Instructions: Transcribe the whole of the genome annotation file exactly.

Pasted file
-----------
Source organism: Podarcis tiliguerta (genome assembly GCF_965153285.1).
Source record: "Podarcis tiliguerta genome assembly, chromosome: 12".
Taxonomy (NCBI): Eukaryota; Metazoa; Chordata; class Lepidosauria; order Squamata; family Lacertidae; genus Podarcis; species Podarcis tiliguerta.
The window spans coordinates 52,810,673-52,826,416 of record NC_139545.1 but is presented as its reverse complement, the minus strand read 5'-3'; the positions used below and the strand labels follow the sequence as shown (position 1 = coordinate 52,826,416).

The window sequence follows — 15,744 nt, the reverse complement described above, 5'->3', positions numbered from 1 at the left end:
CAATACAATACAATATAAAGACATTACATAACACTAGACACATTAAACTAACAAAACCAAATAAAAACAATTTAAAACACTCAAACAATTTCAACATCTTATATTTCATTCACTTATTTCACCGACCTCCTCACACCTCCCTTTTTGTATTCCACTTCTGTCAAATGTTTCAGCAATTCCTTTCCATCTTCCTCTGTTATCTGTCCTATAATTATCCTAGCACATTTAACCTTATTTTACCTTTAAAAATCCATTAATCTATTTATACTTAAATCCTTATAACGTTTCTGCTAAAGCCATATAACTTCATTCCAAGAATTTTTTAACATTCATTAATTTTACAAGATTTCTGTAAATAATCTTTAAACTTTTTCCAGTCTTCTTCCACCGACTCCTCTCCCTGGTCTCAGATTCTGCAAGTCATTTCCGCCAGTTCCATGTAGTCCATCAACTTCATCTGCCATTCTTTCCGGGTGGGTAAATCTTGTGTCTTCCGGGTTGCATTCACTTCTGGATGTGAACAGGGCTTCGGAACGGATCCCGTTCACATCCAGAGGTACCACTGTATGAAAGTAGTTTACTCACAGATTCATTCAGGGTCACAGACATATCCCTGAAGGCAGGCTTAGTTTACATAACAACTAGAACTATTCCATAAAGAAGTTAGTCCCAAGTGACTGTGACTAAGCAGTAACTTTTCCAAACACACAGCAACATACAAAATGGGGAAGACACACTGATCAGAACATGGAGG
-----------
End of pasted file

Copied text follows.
Source organism: Podarcis tiliguerta (genome assembly GCF_965153285.1).
Source record: "Podarcis tiliguerta genome assembly, chromosome: 12".
Taxonomy (NCBI): Eukaryota; Metazoa; Chordata; class Lepidosauria; order Squamata; family Lacertidae; genus Podarcis; species Podarcis tiliguerta.
The window spans coordinates 52,810,673-52,826,416 of record NC_139545.1 but is presented as its reverse complement, the minus strand read 5'-3'; the positions used below and the strand labels follow the sequence as shown (position 1 = coordinate 52,826,416).

The window sequence follows — 15,744 nt, the reverse complement described above, 5'->3', positions numbered from 1 at the left end:
CAATACAATACAATATAAAGACATTACATAACACTAGACACATTAAACTAACAAAACCAAATAAAAACAATTTAAAACACTCAAACAATTTCAACATCTTATATTTCATTCACTTATTTCACCGACCTCCTCACACCTCCCTTTTTGTATTCCACTTCTGTCAAATGTTTCAGCAATTCCTTTCCATCTTCCTCTGTTATCTGTCCTATAATTATCCTAGCACATTTAACCTTATTTTACCTTTAAAAATCCATTAATCTATTTATACTTAAATCCTTATAACGTTTCTGCTAAAGCCATATAACTTCATTCCAAGAATTTTTTAACATTCATTAATTTTACAAGATTTCTGTAAATAATCTTTAAACTTTTTCCAGTCTTCTTCCACCGACTCCTCTCCCTGGTCTCAGATTCTGCAAGTCATTTCCGCCAGTTCCATGTAGTCCATCAACTTCATCTGCCATTCTTTCCGGGTGGGTAAATCTTGTGTCTTCCGGGTTGCATTCACTTCTGGATGTGAACAGGGCTTCGGAACGGATCCCGTTCACATCCAGAGGTACCACTGTATGAAAGTAGTTTACTCACAGATTCATTCAGGGTCACAGACATATCCCTGAAGGCAGGCTTAGTTTACATAACAACTAGAACTATTCCATAAAGAAGTTAGTCCCAAGTGACTGTGACTAAGCAGTAACTTTTCCAAACACACAGCAACATACAAAATGGGGAAGACACACTGATCAGAACATGGAGG